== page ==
Popcorn

Next up is popcorn, which is also common in the US and in certain places in Western Europe. Popcorn was first discovered in Peru thousands of years ago (in fact, there’s evidence that popcorn was eaten as early as 4700 BC).

Also called popping corn, popcorn gets its name since the interior of the corn kernel expands from the outer shell and pops up into a fluffy appearance and texture when it is heated sufficiently. Unlike other types of grains, corn can pop because the kernels have a very dense, starchy interior, plus a moisture-sealed hull.

As pressure builds inside the kernel due to the heat, it causes a small explosion and pops up the starchy interior to replace the exterior shell. Whether you like vegan popcorn or regular popcorn, it’s almost always enjoyed as a snacking food – most of it is consumed in movie theaters as a lightweight, easy to prepare snack that can fill you up after a few bites.

Flint Corn

There’s also flint corn, otherwise known as Zeo mays induata, Indian corn, or calico corn. This is the same type of corn as “regular” Indian corn (which is multicolored and often used for decoration), but it is technically classified as a separate variety of maize.

With flint corn, each kernel has a hard exterior layer that protects the softer endosperm beneath. Since it has less soft starch compared to dent corn or sweetcorn, flint corn is distinct due to its lack of a dent at the crown.

Flint corn was one of the three primary types of corn cultivated by Native Americans before European colonization. This type of corn is very nutritious and served as a staple crop for many Mississippian cultures of that earlier era.

Pod Corn

Finally, we come to pod corn. Pod corn is the type of corn least understood by the general public. Also called Zeo mays var. tunicate, pod corn is characterized by kernels that enclose or protect elongated “glumes”. Because of this distinct shape and appearance, pod corn may be one of the earliest progenitors or ancestor species of regular maize.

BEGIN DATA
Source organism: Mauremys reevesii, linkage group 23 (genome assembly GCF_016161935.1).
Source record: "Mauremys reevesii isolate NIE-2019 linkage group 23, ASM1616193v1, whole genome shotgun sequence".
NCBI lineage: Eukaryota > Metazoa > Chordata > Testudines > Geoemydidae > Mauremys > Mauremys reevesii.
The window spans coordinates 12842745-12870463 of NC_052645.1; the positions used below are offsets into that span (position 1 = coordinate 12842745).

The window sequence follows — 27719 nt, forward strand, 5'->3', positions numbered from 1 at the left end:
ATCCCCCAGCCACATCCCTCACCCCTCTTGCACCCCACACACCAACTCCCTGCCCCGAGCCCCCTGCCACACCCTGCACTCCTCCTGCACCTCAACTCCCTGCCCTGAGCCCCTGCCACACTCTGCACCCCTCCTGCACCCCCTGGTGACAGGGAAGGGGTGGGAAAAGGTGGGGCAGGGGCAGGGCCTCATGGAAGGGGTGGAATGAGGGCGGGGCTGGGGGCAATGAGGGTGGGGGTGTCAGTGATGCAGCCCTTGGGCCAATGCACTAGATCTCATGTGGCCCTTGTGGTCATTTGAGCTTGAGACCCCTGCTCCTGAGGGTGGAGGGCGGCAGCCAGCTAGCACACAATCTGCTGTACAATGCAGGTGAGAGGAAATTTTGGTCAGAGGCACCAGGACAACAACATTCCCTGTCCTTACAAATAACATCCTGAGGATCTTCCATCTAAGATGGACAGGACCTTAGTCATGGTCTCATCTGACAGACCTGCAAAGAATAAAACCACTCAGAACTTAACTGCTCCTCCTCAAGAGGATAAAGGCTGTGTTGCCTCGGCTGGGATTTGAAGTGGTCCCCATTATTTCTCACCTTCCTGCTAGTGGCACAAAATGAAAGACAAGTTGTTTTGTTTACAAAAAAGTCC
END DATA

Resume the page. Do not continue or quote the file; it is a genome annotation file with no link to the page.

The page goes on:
Today, pod corn is mostly found in Central and South America. It can be found in some dishes or grain products in those areas, though it is not nearly as commercially popular as dent corn due to its higher farming requirements, lower nutrition density, and other reasons.

The story of corn is a long one – as indicated above, people were farming and eating corn for thousands of years before the common era or before the arrival of European colonists in America. In just a few hundred years, corn has gone from being a relatively obscure crop only eaten by a few civilizations in North and Central America to one of the most important crops worldwide, not just for the United States.

So the next time you drive by a cornfield, take a moment and consider whether it’s dent corn or another type of corn entirely. And the next time you take a bite of corn, appreciate how far it has spread from its humble beginnings!